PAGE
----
KIEV, Ukraine — A long column of Russian trucks laden with relief supplies rumbled toward war-torn eastern Ukraine on Tuesday, unsettling Ukrainian officials who warned that any attempt by Moscow to deliver humanitarian aid without their consent would be treated as an invasion.
The convoy's departure — announced on Russian television as an Orthodox priest sprinkled holy water on the trucks — raised fears among Western officials that Russia's planned aid for the devastated region was a ruse to boost the combat capability of pro-Russian rebels there.
By day's end, Russia and Ukraine appeared to have worked out a rough agreement that Russia would deliver the contents of the 198 trucks to the International Committee of the Red Cross at a Ukrainian-controlled border post near the city of Kharkiv.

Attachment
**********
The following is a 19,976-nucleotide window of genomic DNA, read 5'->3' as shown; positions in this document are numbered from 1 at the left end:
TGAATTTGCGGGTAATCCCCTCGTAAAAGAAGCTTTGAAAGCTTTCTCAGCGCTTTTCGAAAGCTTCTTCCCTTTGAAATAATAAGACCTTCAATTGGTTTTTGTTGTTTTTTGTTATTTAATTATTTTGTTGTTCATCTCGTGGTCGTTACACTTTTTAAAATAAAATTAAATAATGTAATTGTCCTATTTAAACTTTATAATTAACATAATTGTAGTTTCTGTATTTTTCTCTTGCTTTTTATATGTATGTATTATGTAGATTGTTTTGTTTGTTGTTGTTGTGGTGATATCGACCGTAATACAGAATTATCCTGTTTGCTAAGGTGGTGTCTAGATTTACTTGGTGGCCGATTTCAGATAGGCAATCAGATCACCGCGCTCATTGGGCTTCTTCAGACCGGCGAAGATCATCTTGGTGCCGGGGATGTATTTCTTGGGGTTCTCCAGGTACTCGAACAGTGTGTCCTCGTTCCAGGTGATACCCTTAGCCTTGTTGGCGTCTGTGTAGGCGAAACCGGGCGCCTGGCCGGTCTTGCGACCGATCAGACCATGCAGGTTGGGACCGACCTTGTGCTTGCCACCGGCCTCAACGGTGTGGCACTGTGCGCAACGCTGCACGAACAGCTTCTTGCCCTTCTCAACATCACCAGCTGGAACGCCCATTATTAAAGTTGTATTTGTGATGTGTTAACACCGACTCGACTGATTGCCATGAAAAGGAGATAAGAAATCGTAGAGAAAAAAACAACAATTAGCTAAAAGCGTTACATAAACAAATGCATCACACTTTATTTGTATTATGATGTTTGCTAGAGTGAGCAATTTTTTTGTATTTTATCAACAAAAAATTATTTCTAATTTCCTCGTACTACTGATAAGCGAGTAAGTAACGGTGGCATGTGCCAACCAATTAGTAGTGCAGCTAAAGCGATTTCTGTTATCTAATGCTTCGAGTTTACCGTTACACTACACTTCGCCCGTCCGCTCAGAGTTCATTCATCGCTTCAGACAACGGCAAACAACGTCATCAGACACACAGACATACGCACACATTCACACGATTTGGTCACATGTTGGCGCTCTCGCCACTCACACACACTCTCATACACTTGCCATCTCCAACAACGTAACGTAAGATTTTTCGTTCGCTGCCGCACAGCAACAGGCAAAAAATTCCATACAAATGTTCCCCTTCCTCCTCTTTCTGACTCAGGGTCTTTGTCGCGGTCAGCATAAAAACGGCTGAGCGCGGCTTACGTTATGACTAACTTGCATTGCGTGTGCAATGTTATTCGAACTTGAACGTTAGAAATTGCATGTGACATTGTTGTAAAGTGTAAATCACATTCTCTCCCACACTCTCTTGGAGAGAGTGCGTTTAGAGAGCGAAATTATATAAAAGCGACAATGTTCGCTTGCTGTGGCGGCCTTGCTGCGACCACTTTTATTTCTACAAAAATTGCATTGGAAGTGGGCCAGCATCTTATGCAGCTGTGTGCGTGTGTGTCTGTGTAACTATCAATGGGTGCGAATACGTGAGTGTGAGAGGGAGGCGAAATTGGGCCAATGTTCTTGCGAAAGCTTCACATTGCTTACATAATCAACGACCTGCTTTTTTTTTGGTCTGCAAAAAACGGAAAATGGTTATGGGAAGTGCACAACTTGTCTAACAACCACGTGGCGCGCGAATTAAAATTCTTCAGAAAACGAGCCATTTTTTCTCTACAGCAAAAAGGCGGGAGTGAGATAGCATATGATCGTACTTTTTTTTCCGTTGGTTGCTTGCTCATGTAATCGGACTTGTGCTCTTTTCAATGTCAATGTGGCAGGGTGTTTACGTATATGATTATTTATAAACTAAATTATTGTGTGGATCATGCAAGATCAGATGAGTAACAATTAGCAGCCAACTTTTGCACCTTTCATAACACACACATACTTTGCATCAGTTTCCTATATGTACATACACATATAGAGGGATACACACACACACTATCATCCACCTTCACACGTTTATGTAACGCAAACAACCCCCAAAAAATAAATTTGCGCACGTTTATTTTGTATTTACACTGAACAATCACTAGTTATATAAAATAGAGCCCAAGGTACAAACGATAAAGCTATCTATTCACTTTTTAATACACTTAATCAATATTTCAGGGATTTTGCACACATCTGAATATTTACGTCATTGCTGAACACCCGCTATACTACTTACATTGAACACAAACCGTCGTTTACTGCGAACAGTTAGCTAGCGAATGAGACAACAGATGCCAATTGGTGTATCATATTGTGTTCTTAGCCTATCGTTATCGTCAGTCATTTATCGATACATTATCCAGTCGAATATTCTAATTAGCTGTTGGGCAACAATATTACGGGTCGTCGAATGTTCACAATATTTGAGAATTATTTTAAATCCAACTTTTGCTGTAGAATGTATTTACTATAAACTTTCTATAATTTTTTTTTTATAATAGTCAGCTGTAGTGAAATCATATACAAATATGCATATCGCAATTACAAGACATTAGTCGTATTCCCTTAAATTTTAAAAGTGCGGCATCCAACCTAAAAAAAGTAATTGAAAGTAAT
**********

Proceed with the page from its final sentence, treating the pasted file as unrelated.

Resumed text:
But important questions remained about the logistics of delivering the aid to hard-hit areas of eastern Ukraine, including whether the Russian vehicles would be allowed to cross the border.
"Russia is playing an absolutely cynical game," Ukrainian Deputy Foreign Minister Danylo Lubkivsky said Tuesday. In eastern Ukraine, "they are trying to use the pretext of humanitarian aid and assistance, and it seems they are just running out of excuses for their aggression."
Ukrainian, U.S. and NATO officials have been cautious about the Russian aid offers, fearing that they could simply be a pretext to boost the rebels.